Judicial Watch Calls for Transparency,
Openness and Honesty in Government Dealings


Challenges Abuse of ‘Executive Privilege’ in Supreme Court Cheney Case


This week the Supreme Court hears oral arguments in a new case with an old theme: executive branch secrecy. The case involves Vice President Dick Cheney’s Energy Task Force – and the duty of the administration to disclose the task force’s deliberations to the American public.


Judicial Watch, a public policy group that advocates transparency, openness and honesty in government regardless of party, has been joined by watchdog groups across the political spectrum, including the Sierra Club, in seeking the answers to three basic questions:


  • Who was on Cheney’s energy task force?


  • What policies did the group secretly recommend to President Bush?


  • Why has the Administration refused to disclose this information – in contravention to federal law and court orders demanding public disclosure?





In July 2001, Judicial Watch filed suit against the Energy Task Force, charging it was not in compliance with the Federal Advisory Commission Act (FACA), which mandates that certain documents, task force members, meetings, and decision-making activities be open to the public.


In 2002, a federal district court agreed that Judicial Watch was entitled to discovery into the composition of the task force and ordered cabinet agencies involved in the meetings to honor our requests for information. That decision was upheld on appeal.


  • But rather than comply, the Vice President’s office and the Energy Task Force continues to insist that the courts and Congress have no authority to seek information about contacts with outside individuals alleged to have participated in the task force.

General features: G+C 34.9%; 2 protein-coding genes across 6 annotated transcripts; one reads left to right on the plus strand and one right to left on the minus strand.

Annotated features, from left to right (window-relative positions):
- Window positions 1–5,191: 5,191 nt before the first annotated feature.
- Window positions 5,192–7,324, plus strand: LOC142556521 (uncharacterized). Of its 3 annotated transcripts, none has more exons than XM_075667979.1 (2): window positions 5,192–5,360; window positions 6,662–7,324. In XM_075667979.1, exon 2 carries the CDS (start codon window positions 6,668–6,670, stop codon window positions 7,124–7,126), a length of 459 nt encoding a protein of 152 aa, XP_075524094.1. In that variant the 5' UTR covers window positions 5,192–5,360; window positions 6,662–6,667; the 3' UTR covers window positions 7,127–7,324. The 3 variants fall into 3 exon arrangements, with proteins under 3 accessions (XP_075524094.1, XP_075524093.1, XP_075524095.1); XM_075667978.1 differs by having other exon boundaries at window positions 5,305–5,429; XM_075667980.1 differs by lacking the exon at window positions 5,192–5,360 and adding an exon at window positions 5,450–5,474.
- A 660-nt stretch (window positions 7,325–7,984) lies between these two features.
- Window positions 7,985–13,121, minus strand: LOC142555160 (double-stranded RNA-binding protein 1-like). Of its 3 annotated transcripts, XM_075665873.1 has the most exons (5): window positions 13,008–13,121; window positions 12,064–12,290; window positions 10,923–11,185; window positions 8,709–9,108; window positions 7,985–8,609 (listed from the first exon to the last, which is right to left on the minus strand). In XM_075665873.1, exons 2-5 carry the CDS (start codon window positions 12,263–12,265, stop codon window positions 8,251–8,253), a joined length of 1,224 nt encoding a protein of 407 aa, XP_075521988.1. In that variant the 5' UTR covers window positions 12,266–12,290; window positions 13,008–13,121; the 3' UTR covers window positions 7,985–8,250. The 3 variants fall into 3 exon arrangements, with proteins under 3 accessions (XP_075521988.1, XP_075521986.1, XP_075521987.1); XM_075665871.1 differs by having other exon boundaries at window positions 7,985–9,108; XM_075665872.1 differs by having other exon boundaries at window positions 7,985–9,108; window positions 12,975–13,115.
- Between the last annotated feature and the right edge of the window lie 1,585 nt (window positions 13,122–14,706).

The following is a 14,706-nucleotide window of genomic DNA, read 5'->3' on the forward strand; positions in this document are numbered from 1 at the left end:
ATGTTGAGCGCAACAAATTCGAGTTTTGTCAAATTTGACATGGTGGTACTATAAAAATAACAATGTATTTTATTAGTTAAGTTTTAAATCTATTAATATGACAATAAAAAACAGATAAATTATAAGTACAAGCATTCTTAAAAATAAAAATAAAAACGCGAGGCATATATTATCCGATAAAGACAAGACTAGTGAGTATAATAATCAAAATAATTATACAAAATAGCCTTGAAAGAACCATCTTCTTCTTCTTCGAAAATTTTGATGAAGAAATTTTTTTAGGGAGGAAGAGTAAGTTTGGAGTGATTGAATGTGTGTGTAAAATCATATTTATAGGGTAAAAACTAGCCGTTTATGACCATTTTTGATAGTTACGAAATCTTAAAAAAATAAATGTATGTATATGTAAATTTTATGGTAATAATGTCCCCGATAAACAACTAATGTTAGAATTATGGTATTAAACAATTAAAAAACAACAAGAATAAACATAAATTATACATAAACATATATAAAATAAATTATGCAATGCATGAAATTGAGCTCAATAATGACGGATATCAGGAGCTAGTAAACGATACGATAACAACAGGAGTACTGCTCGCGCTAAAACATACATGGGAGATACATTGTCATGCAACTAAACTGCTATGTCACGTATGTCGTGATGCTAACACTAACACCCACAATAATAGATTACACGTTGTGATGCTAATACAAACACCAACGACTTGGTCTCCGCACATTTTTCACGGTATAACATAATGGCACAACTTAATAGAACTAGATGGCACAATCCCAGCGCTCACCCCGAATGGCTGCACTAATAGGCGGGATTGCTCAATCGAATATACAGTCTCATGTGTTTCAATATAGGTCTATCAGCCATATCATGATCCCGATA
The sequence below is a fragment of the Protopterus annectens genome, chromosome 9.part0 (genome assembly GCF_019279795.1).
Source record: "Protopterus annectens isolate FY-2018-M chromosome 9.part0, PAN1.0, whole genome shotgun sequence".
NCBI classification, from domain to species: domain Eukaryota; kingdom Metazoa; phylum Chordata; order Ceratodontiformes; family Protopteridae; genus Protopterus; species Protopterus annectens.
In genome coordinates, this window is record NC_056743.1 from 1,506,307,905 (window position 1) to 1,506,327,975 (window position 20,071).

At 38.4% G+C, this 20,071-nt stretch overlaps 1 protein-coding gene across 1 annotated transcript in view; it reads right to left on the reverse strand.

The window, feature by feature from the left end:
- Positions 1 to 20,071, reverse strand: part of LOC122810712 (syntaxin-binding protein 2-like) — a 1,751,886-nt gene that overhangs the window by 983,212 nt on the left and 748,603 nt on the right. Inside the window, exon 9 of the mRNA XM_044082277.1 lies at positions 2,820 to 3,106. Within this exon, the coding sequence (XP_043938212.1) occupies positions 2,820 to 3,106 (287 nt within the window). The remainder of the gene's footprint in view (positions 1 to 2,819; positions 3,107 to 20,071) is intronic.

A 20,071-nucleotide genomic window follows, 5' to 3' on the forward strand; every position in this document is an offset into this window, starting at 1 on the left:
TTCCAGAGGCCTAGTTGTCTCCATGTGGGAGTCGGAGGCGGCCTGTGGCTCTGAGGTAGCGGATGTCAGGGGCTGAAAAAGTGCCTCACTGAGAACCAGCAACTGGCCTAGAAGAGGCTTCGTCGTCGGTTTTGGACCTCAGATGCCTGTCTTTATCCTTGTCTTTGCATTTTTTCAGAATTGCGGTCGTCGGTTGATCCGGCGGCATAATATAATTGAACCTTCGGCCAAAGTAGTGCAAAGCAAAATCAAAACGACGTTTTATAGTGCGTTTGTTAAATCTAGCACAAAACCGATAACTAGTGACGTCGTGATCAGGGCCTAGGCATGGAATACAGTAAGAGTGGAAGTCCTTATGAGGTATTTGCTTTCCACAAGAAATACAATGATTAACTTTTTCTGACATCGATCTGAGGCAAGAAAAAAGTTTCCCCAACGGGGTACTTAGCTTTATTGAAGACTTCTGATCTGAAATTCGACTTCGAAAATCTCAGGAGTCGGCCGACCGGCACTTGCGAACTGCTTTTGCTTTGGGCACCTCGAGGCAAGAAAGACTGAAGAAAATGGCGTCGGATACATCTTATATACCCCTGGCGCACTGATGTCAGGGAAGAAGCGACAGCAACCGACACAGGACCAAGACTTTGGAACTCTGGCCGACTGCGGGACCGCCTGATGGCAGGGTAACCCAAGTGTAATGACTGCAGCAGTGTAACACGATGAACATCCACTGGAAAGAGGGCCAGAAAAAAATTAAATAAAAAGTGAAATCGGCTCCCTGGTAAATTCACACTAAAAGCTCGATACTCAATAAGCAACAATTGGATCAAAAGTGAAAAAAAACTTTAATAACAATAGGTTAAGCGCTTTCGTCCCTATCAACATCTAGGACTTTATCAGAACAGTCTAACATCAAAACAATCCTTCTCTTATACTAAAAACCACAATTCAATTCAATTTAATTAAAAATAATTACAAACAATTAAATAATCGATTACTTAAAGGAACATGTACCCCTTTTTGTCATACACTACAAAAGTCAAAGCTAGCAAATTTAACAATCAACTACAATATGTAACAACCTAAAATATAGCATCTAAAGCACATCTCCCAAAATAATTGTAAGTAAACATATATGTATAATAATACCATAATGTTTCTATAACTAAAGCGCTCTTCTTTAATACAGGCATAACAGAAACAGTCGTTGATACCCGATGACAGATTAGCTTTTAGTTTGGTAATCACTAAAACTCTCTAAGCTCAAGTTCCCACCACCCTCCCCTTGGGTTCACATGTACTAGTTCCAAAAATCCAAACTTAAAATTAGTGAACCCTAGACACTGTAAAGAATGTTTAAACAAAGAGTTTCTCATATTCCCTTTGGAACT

The Supreme Court will allow both Judicial Watch and the Sierra Club to present separate arguments.  This is unusual and underscores the importance of this issue.


  • “We are extremely pleased that the Supreme Court will allow both Judicial Watch and the Sierra Club to present their arguments separately in the case against the energy task force,” said Judicial Watch President Tom Fitton. “Both organizations now will be able to make important points to the Supreme Court about the Bush administration’s unprecedented assertion of executive branch supremacy.”


Fitton also noted that the administration’s position on task force secrecy has been rejected at least three times by the courts.


  • “Executive privilege was improperly invoked by Richard Nixon, Bill Clinton, and now the Bush administration,” Fitton says. “We feel confident that the Supreme Court will reject this abuse and that the American people will eventually learn the nature of the Energy Task Force and the recommendations it made to President Bush on the supposed behalf of the American people.”


  • “The Bush administration should stop invoking the Constitution to protect itself from accountability and any resulting political fallout.  The American people have a right to know whether lobbyists became de facto members of the Energy Task Force who wrote our nation’s energy policies.”


Judicial Watch’s case will be argued by Litigation Director Paul Orfanedes, a veteran Washington lawyer and participant in numerous high-profile cases.


  • “I am confident our argument will prevail,” Fitton concluded. “The administration’s belief that it is immune from court scrutiny, an action that is necessary to ascertain whether the open meetings law even applies to the Energy Task Force, is untenable. As the Supreme Court held in two similar cases – United States v. Nixon and Clinton v. Jones – no one is above the law, not even the President of the United States.



For more information, contact the Media Department at (202) 646-5197